CPJ Update:Censorship in Yugoslavia

March 31, 1999 12:00 AM ET

March 31, 1999 -- A systematic campaign of state censorship implemented since the onset of the NATO bombings has nearly silenced Yugoslavia's independent media, previously among the most vocal opponents of President Slobodan Milosevic.


Because of the fear of reprisal, many of CPJ's sources in the Yugoslav media have requested that neither their names nor their affiliation be made public. However, through extensive interviews, CPJ has been able to document how censorship is imposed.




Print Media All of the print media in Yugoslavia now operate under formal censorship. On March 24, just as NATO began its bombing campaign, Serbian Information Minister Aleksandar Vucic called a meeting with the editors of all major newspapers in Belgrade, and announced that henceforth only officially authorized language could be used to describe certain events. For example, NATO must be described as the "aggressor," and the air strikes as "aggression" against the Yugoslav state.

Since the meeting, print media have been ordered to submit all copy to Vucic and his deputy Radmila Visic for approval. Newspapers are only allowed to publish official statements and information taken from Yugoslavia's news wires which are either controlled by the state or are practicing self-censorship in the current conditions. Media are limited in their ability to cite NATO or the U.S. State Department.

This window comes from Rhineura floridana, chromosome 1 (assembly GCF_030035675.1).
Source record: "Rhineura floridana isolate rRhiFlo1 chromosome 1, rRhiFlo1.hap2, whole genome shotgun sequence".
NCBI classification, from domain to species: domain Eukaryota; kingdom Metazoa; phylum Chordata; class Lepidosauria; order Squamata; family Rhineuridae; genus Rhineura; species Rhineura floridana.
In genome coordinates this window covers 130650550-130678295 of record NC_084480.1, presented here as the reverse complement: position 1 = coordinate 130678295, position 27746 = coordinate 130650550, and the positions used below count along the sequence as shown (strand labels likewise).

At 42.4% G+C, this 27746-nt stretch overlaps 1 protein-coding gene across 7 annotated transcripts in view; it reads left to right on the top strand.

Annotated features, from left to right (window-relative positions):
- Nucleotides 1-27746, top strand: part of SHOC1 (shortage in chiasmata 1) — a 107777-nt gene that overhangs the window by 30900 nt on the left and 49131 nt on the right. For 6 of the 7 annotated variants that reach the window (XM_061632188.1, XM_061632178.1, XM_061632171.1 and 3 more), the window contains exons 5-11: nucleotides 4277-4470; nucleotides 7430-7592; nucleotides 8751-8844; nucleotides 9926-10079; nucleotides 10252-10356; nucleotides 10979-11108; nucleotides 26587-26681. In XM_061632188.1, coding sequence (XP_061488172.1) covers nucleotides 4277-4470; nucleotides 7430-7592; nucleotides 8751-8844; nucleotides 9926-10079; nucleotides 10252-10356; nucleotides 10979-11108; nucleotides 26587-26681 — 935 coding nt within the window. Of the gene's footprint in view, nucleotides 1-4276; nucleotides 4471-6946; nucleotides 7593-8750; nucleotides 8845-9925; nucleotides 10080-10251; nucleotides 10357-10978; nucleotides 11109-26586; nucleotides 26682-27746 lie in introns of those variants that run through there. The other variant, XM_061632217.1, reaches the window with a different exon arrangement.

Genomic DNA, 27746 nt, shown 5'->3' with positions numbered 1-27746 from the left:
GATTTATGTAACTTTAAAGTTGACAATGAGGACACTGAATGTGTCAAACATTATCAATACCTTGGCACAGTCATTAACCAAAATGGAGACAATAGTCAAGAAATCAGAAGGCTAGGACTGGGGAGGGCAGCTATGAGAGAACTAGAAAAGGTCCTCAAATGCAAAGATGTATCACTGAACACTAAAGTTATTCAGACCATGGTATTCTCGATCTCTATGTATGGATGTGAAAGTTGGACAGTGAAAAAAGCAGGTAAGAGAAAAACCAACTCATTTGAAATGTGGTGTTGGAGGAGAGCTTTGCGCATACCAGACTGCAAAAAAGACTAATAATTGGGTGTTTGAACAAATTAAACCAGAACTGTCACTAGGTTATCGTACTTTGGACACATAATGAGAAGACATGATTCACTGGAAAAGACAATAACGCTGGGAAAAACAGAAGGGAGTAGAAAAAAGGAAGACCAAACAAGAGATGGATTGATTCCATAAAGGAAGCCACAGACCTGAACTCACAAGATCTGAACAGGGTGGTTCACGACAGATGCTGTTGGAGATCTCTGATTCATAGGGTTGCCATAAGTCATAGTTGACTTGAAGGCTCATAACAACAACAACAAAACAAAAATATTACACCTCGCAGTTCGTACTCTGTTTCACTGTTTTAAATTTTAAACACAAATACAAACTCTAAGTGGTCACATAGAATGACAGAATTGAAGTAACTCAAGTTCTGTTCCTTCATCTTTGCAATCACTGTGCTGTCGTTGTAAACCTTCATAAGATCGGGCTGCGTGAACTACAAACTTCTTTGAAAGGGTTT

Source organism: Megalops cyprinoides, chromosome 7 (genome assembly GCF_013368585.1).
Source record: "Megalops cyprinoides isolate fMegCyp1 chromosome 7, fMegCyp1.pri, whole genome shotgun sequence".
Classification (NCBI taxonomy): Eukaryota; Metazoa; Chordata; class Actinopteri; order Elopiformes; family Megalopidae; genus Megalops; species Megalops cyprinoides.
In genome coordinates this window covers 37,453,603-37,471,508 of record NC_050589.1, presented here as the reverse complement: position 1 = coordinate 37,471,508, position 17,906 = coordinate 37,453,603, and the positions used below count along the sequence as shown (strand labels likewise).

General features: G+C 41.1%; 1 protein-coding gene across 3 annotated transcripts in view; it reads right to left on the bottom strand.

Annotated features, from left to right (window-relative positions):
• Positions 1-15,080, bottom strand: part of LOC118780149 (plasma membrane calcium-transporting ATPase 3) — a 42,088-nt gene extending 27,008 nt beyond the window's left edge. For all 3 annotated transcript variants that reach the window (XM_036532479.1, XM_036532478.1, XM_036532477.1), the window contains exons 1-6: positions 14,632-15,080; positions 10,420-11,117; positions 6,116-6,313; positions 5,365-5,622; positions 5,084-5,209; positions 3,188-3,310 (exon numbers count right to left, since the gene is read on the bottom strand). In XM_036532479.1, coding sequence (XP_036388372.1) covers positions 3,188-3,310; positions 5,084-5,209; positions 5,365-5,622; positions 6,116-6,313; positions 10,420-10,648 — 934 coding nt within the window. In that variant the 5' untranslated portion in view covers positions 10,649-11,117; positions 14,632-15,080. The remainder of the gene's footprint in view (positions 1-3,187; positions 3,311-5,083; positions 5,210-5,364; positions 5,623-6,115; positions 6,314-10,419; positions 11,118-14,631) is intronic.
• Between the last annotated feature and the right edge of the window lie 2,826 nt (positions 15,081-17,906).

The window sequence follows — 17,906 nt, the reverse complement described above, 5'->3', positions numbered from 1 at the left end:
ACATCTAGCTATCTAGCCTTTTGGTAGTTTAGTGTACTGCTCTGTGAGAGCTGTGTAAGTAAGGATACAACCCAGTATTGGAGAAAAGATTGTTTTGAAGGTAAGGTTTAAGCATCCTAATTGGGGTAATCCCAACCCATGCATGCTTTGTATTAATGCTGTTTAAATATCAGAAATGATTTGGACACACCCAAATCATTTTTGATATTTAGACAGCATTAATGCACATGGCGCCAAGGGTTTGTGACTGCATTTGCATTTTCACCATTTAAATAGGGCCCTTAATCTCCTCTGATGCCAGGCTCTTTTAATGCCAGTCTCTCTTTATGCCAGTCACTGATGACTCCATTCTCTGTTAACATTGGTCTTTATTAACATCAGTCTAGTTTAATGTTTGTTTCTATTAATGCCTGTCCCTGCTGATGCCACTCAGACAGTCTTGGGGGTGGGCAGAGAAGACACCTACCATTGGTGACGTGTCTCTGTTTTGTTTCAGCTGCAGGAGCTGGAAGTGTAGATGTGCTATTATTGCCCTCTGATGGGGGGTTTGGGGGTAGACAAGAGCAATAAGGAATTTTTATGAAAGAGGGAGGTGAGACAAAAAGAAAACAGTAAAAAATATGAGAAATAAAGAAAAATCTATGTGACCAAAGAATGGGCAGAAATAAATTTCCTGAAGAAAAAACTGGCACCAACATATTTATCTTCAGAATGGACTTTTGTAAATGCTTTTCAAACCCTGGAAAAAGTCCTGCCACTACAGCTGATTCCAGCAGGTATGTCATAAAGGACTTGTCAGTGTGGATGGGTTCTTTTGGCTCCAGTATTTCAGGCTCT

As a result of the new censorship policies, journalists are restricted in the sources that they can use in their reporting. Foreign sources are rarely quoted, and the official Yugoslav sources that can be used do not discuss the extent of the casualties and the damage caused by the bombing. There is also an effective blackout of news from Kosovo. Journalists in Belgrade are unable to confirm details on the situation in Kosovo since most of their colleagues in Pristina have been forced to flee. While censorship is not as visible as the shutdowns, detentions and fines imposed last week, the overall effect of censorship is equally if not more debilitating for the independent media.

Broadcast Media: While broadcast media have not been subject to the same kind of official censorship as print media, self-censorship has become pervasive among broadcast journalists who have seen the consequences of defying the government's restrictions on news. Yugoslav Army Headquarters has been their only source of information on the NATO strikes cited on television and the radio. CPJ is attempting to verify reports that Information Ministry representatives have been present in the studio during broadcasts.

In other developments

  • On March 30, three foreign journalists were detained for over six hours in the Serbian city of Uzice. R. Jeffrey Smith, a correspondent of The Washington Post, David Holley of The Los Angeles Times and Lori Montgomery, Knight-Ridder's Berlin bureau chief, were questioned, had their car and belongings searched, and were then escorted to the border with Republika Srpska. They reported that visas issued by the Interior Ministry are no longer valid and that all visas to enter Yugoslavia and to cover the conflict must be issued by the military.

  • On March 30, police entered the offices of Radio B-92 in Belgrade and made a list of names and addresses of all employees. No explanation was given and the police left without taking further action.

  • U.S. and ethnic Albanian sources have reported that Baton Haxhiu, the editor in chief of the Albanian-language daily Koha Ditore is still alive. NATO had previously stated that Haxhiu was murdered by Serbian forces on March 29. We are encouraged by these recent reports and are seeking independent confirmation.



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